Richter fans must so often content themselves with poor quality recordings
made live in less than ideal circumstances on even less ideal equipment.
The good news is that everything here, although live, is in sound
ranging from at least tolerably good to excellent; only the concerto
is in mono. Be careful, however; this latest Brilliant Classics issue
is simply a re-packaging of the Beethoven stripped out from an earlier
5 CD set also containing the Liszt B minor sonata and four Schubert
sonatas. This was the first time these recordings had appeared on
CD; for anyone like me wanting just Richter’s Beethoven, already
having his Schubert sonatas on various bargain labels such as Regis
and Alto, this is the ideal economy package - but Richter completists
will want to avoid duplication.
The sonatas were recorded over ten years in 1965, 1972 and 1975 with
the latter being by the far the best, sonically speaking, although
the artistry is uniformly dazzling throughout; this is Richter at
his peak. The bonus is a mono recording of the Piano Concerto no.
3, made with a conservatory student orchestra conducted by Kurt Sanderling
in 1952, also previously released by Brilliant in their Richter Concerto
While we must be grateful to Brilliant for issuing so many previously
unavailable, high-quality recordings at such affordable prices, their
mixing and matching repackaging strategies can be confusing. No more
confusing, however, than Richter’s discography in general, so
this remains a tempting compilation, especially when so many of the
vintage recordings made in the Soviet Union were often so distorted
and edgy; these are eminently listenable, despite being a bit brittle
and boomy. There is some coughing, especially irritating in Op.110,
a fair amount of background noise and some pre-echo and intermittent
pitch fluctuations in the original tapes which have not been corrected.
This is especially noticeable in the Andante of Op.109. That said,
none of this will deter the Richter aficionado.
Op.101 is wonderfully free and Romantic so it’s a pity about
the distortion in the crashing chords at the beginning of the second
movement. Humour and wit may not be the qualities we first associate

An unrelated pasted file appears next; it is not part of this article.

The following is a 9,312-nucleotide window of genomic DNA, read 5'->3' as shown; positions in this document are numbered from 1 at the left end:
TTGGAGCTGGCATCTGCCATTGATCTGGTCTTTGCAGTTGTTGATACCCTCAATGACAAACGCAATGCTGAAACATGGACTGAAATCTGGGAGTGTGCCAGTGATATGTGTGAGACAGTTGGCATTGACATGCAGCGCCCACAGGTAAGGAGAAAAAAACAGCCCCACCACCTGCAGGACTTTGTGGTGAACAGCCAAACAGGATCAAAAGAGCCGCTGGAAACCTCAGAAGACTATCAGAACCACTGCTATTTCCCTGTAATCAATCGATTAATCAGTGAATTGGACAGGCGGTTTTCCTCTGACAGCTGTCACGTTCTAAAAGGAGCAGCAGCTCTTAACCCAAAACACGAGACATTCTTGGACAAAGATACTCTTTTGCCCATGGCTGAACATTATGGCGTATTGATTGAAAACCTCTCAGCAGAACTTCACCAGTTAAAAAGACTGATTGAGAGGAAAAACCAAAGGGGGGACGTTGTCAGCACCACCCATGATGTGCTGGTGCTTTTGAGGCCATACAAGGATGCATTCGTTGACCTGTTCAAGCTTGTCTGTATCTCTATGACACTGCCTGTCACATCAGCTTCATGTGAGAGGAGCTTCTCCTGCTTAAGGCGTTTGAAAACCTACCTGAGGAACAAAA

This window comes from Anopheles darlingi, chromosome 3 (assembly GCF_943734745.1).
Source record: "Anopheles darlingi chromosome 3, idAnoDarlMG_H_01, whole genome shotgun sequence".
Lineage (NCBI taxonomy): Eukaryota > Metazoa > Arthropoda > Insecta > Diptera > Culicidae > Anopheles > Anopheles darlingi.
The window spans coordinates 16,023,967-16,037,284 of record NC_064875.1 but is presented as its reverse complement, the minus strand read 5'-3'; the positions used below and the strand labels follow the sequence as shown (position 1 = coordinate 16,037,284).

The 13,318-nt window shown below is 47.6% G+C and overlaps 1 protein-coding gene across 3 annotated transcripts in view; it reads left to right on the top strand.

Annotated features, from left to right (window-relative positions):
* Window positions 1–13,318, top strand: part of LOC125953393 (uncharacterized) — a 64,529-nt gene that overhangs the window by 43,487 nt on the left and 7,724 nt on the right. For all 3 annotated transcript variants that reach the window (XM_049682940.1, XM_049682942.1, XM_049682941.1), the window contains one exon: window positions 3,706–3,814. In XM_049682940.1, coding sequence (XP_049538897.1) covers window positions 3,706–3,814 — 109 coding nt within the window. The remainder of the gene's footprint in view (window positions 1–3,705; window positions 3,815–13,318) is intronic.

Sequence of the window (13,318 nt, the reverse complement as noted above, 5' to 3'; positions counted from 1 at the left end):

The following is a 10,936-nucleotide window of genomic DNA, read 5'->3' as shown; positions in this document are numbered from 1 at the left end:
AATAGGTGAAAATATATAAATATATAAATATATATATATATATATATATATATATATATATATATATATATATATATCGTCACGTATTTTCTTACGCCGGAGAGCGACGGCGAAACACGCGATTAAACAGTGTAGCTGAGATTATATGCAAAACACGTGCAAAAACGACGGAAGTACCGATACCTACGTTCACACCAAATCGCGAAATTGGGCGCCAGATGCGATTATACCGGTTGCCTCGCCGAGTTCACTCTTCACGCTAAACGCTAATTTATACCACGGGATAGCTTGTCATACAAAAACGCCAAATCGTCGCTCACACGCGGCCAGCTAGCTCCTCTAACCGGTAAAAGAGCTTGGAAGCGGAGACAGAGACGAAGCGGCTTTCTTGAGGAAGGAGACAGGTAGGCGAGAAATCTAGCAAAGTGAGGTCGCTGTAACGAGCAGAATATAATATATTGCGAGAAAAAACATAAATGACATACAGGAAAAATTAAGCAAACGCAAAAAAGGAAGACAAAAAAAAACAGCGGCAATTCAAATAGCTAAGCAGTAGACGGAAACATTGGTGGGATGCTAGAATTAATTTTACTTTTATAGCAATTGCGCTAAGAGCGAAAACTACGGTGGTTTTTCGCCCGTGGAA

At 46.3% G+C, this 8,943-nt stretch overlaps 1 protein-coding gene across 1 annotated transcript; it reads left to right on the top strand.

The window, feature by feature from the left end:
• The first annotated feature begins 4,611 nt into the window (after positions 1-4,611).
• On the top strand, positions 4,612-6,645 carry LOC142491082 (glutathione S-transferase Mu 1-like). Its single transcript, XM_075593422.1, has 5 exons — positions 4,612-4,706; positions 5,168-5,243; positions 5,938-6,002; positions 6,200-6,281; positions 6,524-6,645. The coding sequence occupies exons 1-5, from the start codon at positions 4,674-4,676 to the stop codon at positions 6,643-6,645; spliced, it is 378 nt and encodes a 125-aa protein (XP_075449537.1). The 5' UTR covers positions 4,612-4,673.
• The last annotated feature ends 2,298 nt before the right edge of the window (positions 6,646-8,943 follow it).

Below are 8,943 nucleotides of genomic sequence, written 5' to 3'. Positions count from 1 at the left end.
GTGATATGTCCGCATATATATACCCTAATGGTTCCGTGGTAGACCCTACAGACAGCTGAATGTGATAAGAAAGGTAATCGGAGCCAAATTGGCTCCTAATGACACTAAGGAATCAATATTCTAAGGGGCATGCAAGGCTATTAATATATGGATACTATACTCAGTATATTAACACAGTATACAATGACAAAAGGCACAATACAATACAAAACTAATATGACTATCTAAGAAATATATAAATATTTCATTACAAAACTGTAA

with Richter but they are to the fore in the delightfully capricious
Allegro which concludes the sonata.
Relief from trying sound issues comes in the form of the sound for
Op.111. The pianist’s fierce intensity in the Allegro sweeps
all before it at a whirlwind tempo. Indeed, the three items from 1975
are those by far the easiest on the ear and best permit the listener
to appreciate the clarity and firmness of Richter’s touch in
the more percussive sections. Thus the reversion on CD2 from the 1975
recording of Op.7 to Op.31. No.2 is an aural disappointment. The ear
soon compensates, such is the majesty of Richter’s playing in
. One cougher needed ejecting, however.
Yet while expecting his trademark dynamism I am always surprised afresh
by the sweet fluidity Richter’s playing in lyrical passages
such as the “singbar” second movement of Op.90. It’s
a mood which carries over into the cantabile first movement of Op.109
before the cascading waves of arpeggios and the thunderous development
in which we hear the Olympian style more typically associated with
In the more playful movements of earlier sonatas such as No.3 Richter
plays with such brio and communicates a real joy in Beethoven’s
invention; his energy is irresistible. While the quality of recorded
sound in the items from 1965 is sometimes a cause for mild regret,
there is compensation in the way Richter demonstrates his mastery
over the gamut of Beethoven’s emotional range. This Sonata No.3,
which bridges the world of Haydn and the new sensibility, is among
those in the best sound.
The live Third Piano Concerto is the earliest of Richter’s accounts
on record. It is inevitably a little boxy and the performance is hardly
the last word in refinement. The woodwind are sometimes approximate
in intonation but Richter’s virtuosity is what catches the ear.
Sanderling is a flexible, accommodating conductor, understanding his
soloist’s needs. There is not too much lingering rubato in the
. The concluding Rondo
is exceptionally swift,
conclusion offering ample opportunity for Richter
to demonstrate his phenomenal prestidigitation.
A biography and extensive notes on each work are provided in the booklet.
Masterwork Index: Beethoven